It seems we’re taught from the moment we get a driver’s license to have our insurance information available and ready to provide in case of an accident. What if the other party, however, has no insurance information to offer to you? The first step is to not panic.
Next, get as much information from the other driver as possible. Do not assume that the other driver is being entirely truthful about their lack of insurance or their level of insurance. Definitely contact the police to report the accident, preferably when both parties are still on the scene, especially if you are in a state in which insurance is required to be able to operate a car. The police may have access to insurance databases that you do not have and can verify whether or not the other driver is actually insured. At a bare minimum, however, you will need to have a police report of the incident to take to your insurance provider to prove that there was in fact an accident.
If the other driver truly was uninsured, it is time to look to your insurance policy. If you have uninsured or underinsured motorist coverage, it is possible that this will cover some, if not all, of the damages that should have been covered by the other party had they had insurance. Of course, the time to determine this is preferably before an accident. If that is not possible, certainly make any claims to your insurance carrier as soon as possible after an accident.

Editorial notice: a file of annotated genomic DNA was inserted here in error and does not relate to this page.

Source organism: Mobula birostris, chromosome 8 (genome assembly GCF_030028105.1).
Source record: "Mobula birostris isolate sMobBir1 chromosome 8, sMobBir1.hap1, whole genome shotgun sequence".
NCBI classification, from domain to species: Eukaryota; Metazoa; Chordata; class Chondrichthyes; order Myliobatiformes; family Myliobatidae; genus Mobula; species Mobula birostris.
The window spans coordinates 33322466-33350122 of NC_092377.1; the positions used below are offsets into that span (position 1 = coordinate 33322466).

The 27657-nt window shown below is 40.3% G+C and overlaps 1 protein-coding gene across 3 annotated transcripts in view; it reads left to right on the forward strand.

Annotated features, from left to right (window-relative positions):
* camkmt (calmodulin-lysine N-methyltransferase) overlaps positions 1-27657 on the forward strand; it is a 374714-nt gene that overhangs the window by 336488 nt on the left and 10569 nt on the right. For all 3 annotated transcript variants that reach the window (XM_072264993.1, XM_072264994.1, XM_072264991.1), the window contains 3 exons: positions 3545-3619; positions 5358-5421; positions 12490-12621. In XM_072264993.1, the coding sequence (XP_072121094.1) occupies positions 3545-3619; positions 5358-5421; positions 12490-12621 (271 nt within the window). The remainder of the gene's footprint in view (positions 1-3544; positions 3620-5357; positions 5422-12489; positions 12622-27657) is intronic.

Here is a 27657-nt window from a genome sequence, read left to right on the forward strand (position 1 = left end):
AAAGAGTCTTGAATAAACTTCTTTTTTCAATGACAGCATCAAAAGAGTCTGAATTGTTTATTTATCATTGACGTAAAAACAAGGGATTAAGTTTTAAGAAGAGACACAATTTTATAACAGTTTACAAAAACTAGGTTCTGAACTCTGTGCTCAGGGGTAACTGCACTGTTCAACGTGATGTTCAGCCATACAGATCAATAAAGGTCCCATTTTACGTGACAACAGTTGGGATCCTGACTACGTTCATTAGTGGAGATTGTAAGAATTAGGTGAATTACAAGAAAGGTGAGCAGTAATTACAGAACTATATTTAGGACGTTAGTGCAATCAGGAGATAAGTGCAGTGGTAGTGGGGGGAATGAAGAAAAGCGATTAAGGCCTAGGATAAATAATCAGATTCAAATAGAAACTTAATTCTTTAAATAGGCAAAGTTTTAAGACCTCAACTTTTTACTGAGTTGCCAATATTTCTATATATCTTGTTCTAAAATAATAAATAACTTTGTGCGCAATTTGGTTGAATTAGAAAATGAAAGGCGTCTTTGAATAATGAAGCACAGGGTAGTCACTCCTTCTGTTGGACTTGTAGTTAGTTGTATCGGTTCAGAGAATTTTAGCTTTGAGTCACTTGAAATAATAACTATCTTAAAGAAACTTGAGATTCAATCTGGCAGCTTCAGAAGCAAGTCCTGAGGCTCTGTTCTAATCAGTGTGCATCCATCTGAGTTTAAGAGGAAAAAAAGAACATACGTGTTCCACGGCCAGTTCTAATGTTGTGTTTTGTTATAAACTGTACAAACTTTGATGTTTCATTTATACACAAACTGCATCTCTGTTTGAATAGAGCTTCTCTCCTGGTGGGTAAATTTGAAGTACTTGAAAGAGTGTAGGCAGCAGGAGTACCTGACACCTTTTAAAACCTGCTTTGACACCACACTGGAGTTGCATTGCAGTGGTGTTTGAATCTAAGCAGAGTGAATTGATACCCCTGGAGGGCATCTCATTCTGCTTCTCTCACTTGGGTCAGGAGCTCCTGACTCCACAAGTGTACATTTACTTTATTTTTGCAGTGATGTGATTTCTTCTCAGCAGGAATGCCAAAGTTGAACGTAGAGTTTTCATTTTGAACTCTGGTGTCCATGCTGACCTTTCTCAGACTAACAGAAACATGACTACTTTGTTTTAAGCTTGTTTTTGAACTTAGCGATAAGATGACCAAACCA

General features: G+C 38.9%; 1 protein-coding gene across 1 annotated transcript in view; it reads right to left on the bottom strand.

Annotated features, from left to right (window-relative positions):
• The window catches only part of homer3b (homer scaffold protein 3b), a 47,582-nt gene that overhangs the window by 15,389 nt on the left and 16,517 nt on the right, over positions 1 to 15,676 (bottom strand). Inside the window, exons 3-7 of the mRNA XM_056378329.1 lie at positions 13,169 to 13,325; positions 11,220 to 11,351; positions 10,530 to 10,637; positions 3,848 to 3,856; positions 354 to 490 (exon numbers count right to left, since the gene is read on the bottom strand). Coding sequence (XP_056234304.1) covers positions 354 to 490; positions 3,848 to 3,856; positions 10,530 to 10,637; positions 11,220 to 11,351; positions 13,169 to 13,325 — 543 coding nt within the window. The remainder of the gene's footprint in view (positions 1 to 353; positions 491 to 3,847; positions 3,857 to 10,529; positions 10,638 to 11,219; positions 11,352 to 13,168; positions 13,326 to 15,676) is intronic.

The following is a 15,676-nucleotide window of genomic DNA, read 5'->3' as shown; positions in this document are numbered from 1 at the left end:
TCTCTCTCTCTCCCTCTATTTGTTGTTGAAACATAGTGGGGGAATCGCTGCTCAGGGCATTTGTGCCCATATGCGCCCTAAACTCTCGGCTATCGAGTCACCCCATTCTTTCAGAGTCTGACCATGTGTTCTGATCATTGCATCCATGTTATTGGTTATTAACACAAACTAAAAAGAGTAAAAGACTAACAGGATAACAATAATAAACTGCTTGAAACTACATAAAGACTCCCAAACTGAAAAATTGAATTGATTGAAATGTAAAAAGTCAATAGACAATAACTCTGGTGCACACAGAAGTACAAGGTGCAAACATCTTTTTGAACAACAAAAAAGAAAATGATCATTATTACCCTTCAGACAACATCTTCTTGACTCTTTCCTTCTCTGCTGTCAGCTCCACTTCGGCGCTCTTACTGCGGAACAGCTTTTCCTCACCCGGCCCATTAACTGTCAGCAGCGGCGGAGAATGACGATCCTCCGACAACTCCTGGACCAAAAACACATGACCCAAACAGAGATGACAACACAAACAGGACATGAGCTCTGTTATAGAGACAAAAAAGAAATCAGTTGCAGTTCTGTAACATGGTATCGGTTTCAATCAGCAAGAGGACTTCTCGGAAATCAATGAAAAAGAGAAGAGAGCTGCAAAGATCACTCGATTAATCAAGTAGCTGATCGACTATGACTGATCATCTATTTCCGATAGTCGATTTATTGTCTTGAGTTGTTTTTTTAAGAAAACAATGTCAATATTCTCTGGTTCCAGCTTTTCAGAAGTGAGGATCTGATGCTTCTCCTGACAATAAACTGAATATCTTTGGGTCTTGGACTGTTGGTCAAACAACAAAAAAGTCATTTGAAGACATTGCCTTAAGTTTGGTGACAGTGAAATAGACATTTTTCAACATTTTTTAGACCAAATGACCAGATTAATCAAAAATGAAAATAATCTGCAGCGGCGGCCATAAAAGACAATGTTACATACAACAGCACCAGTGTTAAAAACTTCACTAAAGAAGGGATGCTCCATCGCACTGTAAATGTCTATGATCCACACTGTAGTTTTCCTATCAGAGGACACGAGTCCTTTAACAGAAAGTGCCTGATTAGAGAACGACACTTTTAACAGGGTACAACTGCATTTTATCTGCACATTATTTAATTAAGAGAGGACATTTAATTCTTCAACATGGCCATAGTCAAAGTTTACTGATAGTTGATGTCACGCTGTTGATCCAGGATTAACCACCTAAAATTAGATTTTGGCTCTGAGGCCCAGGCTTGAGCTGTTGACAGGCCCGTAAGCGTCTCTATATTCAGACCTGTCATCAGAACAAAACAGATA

Filing a lawsuit against the other driver may also be an option, depending upon whether the state in which the accident occurs is a no-fault state. If the state is no-fault, then each party is considered to be responsible for his damages, either through his insurance company or himself. Unless you have serious injuries with appropriately large medical bills, you may not be able to file suit against the other driver in a no-fault state. In states that do not have no-fault provisions, you can file a suit, but you may still never realize an actual settlement. This is because many people who drive without insurance do so because they have very few assets to begin with. So, securing a judgment against them is a pyrrhic victory from which you may not see a dime.
While most states require all drivers to carry sufficient insurance, we know that many people for various reasons do not. If you happen to get into accident with someone who does not have insurance, your options may be limited, as a personal injury lawyer. The moral of this story, then, is that the best defense is a best offense by securing for yourself uninsured or underinsured liability coverage on the front end. While this insurance will add to your overall insurance premiums, it will take only one accident with an uninsured driver to pay off in the form of complete coverage and much less stress.